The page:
The argument Ramsey put forward, which was elaborated by the scholars above, was that anyone who does not make choices on the basis of a consistent set of personal probabilities is vulnerable to a ‘Dutch book’ – a series of apparently attractive gambles which, if all accepted, will inevitably leave the taker worse off. As LeRoy and Singell explain, ‘to deny the existence of subjective probabilities is to deny that agents are able to choose consistently among lotteries.’7
But that is precisely what Keynes and Knight – and us, following them – do deny. Rational people do not bet on most things. The rational response to uncertainty is generally to say ‘I don’t know’. The authors of Radical Uncertainty do not know, or care, which horse will win the 2025 Ascot Gold Cup, and no bookmaker will make a profit out of this ignorance and indifference. Indeed it is rather strange that anyone should try to construct a theory of rational behaviour from observation of gambling behaviour. The people we see in betting shops and casinos are mostly sad individuals, victims of an addictive compulsion or unusually prone to self-delusion. And it is hardly necessary to spell out the multiplicity of reasons why there is no forward market for air tickets to Paris on a day in September 2030 contingent on the weather being fine that weekend.
We believe it is time for a reappraisal of the ways economics describes uncertainty. There is wisdom in crowds, but that wisdom is in the aggregate of collective knowledge rather than the average of individual knowledge. Humans manage uncertainty better if they pool their knowledge of an uncertain future than if they take bets with each other on unpredictable outcomes, and mostly this is how they do manage uncertainty. They think in terms of narratives rather than numerical probabilities, not because they are irrational, but because a narrative approach has proved the best way of managing the ill-specified mysteries that have confronted them over the millennia in which they encountered predators, natural disasters, and other humans with hostile intentions.
Finance treats risk, uncertainty and volatility as if they had identical meanings, but in ordinary language they do not have identical meanings. Risk is negative; no one says ‘there is a risk I might win the lottery’. They do not even say there is a risk that they might not win the lottery, because reasonable people do not really expect to win the lottery. They frame their thinking around a ‘reference narrative’, and risk is an adverse event which might derail that reference narrative.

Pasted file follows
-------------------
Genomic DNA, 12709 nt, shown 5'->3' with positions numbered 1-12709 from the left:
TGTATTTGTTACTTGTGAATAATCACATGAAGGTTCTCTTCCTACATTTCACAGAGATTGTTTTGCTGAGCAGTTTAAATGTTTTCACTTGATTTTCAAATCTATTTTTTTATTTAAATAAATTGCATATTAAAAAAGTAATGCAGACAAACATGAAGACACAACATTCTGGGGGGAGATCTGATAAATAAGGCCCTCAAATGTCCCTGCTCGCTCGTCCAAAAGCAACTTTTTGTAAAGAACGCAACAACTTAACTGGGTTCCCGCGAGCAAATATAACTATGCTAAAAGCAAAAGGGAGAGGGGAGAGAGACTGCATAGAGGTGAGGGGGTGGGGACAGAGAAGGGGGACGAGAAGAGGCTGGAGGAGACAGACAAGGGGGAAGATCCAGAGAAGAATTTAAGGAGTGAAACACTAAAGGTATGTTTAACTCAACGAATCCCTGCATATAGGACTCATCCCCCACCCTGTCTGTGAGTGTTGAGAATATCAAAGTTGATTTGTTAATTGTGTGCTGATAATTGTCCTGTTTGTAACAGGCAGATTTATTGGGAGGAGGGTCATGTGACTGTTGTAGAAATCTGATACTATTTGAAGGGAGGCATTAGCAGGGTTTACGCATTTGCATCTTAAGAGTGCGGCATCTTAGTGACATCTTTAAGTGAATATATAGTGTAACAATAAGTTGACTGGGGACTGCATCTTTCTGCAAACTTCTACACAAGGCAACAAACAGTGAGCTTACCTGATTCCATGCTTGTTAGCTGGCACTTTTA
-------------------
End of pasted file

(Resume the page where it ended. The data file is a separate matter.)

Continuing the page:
Uncertainty, on the other hand, is the product of imperfect information and may be the prelude to good or bad outcomes. Buying a ticket for the lottery, investing in a security, visiting a new place, taking up a fresh job offer: all entail uncertainty. Some uncertainty is wholly or partly resolvable – by obtaining more or better information. Or when the uncertainty can usefully be characterised probabilistically – where outcomes are known to be the product of some stationary or ergodic process, analysis of the known mathematical properties of that process (the results of a card game) or observations of past data (the frequency of motor accidents) allows the use of an empirically verifiable probability distribution. If the deduced or observed distribution corresponds to some standard statistical distribution, such as the normal, then the variance of that distribution – a measure of volatility – may be a measure of the degree of uncertainty.


But these situations, in which probability distributions can be deduced from knowledge of the underlying determinants of outcomes or by observation of a long or extensive historic series of these outcomes, are a minority of those to which probabilistic modelling is today applied. The problem, of course, is that people seek the apparent rigour of mathematical reasoning and the security of quantification in situations where such certainties are simply not available.

Uncertainty which cannot be resolved in one or other of these two ways we describe as radical uncertainty. And making up numbers does not help the understanding or management of radical uncertainty. Still less does it help to make up numbers over and over again, as in many ‘Monte Carlo’ or similar simulations. Different guesstimates of the same thing do not constitute a probability distribution. It is puzzling that many people seem to think they do, and that these techniques are so popular. They may have value in illustrating the range of possible outcomes or identifying key parameters but not in generating probabilities.


The terms probability, likelihood and confidence are also inappropriately used interchangeably. It is likely that Philadelphia is the capital of Pennsylvania – applying the general rule that the capital is one of the principal cities. I am confident that the capital of Pennsylvania is Harrisburg – I looked it up on Wikipedia. The statement ‘the probability that Philadelphia is the capital of Pennsylvania is 0.7’ is meaningless – it either is the capital or it is not.

And anyone who takes a bet on a question such as the capital of Pennsylvania is a fool – it is highly likely that the person offering that – or any – bet has better information than you. The reason why people should not act on subjective probabilities in the face of asymmetric information was never better expressed than by Damon Runyon in the lines immortally delivered by Marlon Brando.8 “Son,” the old guy says, “no matter how far you travel, or how smart you get, always remember this: Some day, somewhere,” he says, “a guy is going to come to you and show you a nice brand-new deck of cards on which the seal is never broken, and this guy is going to offer to bet you that the jack of spades will jump out of this deck and squirt cider in your ear. But, son,” the old guy says, “do not bet him, for as sure as you do you are going to get an ear full of cider.” These words should be attached to the screen of every financial market trader.